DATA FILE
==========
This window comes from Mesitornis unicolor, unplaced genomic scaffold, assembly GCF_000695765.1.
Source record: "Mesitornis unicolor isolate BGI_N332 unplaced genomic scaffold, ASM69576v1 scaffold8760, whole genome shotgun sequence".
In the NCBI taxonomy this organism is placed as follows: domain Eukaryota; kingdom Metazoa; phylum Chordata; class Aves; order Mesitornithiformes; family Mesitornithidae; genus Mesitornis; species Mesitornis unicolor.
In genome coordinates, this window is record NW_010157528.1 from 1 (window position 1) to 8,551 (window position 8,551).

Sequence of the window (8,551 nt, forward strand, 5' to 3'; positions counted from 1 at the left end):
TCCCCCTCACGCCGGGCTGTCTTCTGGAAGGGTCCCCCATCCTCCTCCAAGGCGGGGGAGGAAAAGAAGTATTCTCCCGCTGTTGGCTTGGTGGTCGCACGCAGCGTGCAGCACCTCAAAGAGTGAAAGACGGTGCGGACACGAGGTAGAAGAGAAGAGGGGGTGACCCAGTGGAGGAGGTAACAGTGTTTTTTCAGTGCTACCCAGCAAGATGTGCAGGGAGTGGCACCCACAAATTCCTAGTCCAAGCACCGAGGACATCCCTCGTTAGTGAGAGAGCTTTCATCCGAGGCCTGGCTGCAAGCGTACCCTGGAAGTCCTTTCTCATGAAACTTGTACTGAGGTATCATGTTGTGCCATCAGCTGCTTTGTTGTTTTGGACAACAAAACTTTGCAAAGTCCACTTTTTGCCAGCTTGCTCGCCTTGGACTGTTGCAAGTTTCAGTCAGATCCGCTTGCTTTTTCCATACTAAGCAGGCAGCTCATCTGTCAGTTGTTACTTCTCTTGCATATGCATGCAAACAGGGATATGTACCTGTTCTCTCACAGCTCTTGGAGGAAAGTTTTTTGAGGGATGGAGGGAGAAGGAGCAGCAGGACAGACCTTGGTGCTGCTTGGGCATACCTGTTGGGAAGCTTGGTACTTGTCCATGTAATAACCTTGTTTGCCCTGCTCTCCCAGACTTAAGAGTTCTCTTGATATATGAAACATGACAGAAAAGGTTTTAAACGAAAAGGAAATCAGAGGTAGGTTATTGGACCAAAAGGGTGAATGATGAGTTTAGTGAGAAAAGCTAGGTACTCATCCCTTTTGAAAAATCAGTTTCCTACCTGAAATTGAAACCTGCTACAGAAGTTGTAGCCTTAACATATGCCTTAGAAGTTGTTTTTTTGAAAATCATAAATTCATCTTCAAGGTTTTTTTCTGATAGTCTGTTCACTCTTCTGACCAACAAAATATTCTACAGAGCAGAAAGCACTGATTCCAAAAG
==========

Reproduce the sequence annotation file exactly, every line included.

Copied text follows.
This window comes from Mesitornis unicolor, unplaced genomic scaffold, assembly GCF_000695765.1.
Source record: "Mesitornis unicolor isolate BGI_N332 unplaced genomic scaffold, ASM69576v1 scaffold8760, whole genome shotgun sequence".
In the NCBI taxonomy this organism is placed as follows: domain Eukaryota; kingdom Metazoa; phylum Chordata; class Aves; order Mesitornithiformes; family Mesitornithidae; genus Mesitornis; species Mesitornis unicolor.
In genome coordinates, this window is record NW_010157528.1 from 1 (window position 1) to 8,551 (window position 8,551).

Sequence of the window (8,551 nt, forward strand, 5' to 3'; positions counted from 1 at the left end):
TCCCCCTCACGCCGGGCTGTCTTCTGGAAGGGTCCCCCATCCTCCTCCAAGGCGGGGGAGGAAAAGAAGTATTCTCCCGCTGTTGGCTTGGTGGTCGCACGCAGCGTGCAGCACCTCAAAGAGTGAAAGACGGTGCGGACACGAGGTAGAAGAGAAGAGGGGGTGACCCAGTGGAGGAGGTAACAGTGTTTTTTCAGTGCTACCCAGCAAGATGTGCAGGGAGTGGCACCCACAAATTCCTAGTCCAAGCACCGAGGACATCCCTCGTTAGTGAGAGAGCTTTCATCCGAGGCCTGGCTGCAAGCGTACCCTGGAAGTCCTTTCTCATGAAACTTGTACTGAGGTATCATGTTGTGCCATCAGCTGCTTTGTTGTTTTGGACAACAAAACTTTGCAAAGTCCACTTTTTGCCAGCTTGCTCGCCTTGGACTGTTGCAAGTTTCAGTCAGATCCGCTTGCTTTTTCCATACTAAGCAGGCAGCTCATCTGTCAGTTGTTACTTCTCTTGCATATGCATGCAAACAGGGATATGTACCTGTTCTCTCACAGCTCTTGGAGGAAAGTTTTTTGAGGGATGGAGGGAGAAGGAGCAGCAGGACAGACCTTGGTGCTGCTTGGGCATACCTGTTGGGAAGCTTGGTACTTGTCCATGTAATAACCTTGTTTGCCCTGCTCTCCCAGACTTAAGAGTTCTCTTGATATATGAAACATGACAGAAAAGGTTTTAAACGAAAAGGAAATCAGAGGTAGGTTATTGGACCAAAAGGGTGAATGATGAGTTTAGTGAGAAAAGCTAGGTACTCATCCCTTTTGAAAAATCAGTTTCCTACCTGAAATTGAAACCTGCTACAGAAGTTGTAGCCTTAACATATGCCTTAGAAGTTGTTTTTTTGAAAATCATAAATTCATCTTCAAGGTTTTTTTCTGATAGTCTGTTCACTCTTCTGACCAACAAAATATTCTACAGAGCAGAAAGCACTGATTCCAAAAG